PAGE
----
White House waiting for details before committing to infrastructure deal

President BidenJoe BidenFirst lady leaves Walter Reed after foot procedure Biden backs effort to include immigration in budget package MyPillow CEO to pull ads from Fox News MORE may meet with senators backing a bipartisan infrastructure deal this week, but the White House is waiting for more details before endorsing the framework, press secretary Jen PsakiJen PsakiOn The Money: Biden asks Congress to extend eviction ban with days until expiration | Economic growth rose to 6.5 percent annual rate in second quarter Biden calls on Congress to extend eviction ban with days until expiration Why in the world are White House reporters being told to mask up again? MORE said Monday.

"We need a few more details about the deal and about the proposal, including specifics about how to pay for it," Psaki said on "CBS This Morning."

"An idea that's been floating around there that certainly the president would not support is a gas tax, which would raise taxes on people making less than $400,000 a year," she said. "We're just not going to stand for that and we're not going to accept that.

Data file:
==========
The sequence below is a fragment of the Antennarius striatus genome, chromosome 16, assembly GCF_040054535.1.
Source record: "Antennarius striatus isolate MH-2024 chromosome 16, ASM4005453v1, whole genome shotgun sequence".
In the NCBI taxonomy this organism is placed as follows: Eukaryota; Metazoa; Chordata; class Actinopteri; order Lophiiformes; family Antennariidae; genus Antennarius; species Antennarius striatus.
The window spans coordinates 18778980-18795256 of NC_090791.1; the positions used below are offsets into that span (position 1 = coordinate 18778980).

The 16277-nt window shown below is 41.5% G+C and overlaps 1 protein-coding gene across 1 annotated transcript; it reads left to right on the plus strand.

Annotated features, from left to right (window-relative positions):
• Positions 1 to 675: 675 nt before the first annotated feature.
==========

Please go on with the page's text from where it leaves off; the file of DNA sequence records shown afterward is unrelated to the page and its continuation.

"It is a positive sign though that Democrats and Republicans are continuing to negotiate. The president looks forward to getting more details. He'll probably be talking to, welcoming members to the White House over the next couple of days, and we'll go from there," Psaki continued.

A group of 21 senators — 11 Republicans, nine Democrats and one independent — came together earlier this month in support of a $974 billion infrastructure framework that would fund roads, bridges, broadband and other key priorities in Biden's American Jobs Plan.


But it would leave out a number of Biden proposals on climate change and elder and long-term care. Some of the proposed ways of paying for it are also unlikely to garner support from the White House, and the scaled down framework has failed to gain traction with progressives.

Psaki on Monday noted the Senate is moving forward with the reconciliation process for infrastructure, which would require only a simple majority, and the White House is in support of using multiple tracks to get its priorities passed.

"I think the question here is, what can we agree on, Democrats and Republicans? Can we rebuild our roads, our railways and our bridges? The president is eager to continue those discussions and see if we can make big progress this week," she said.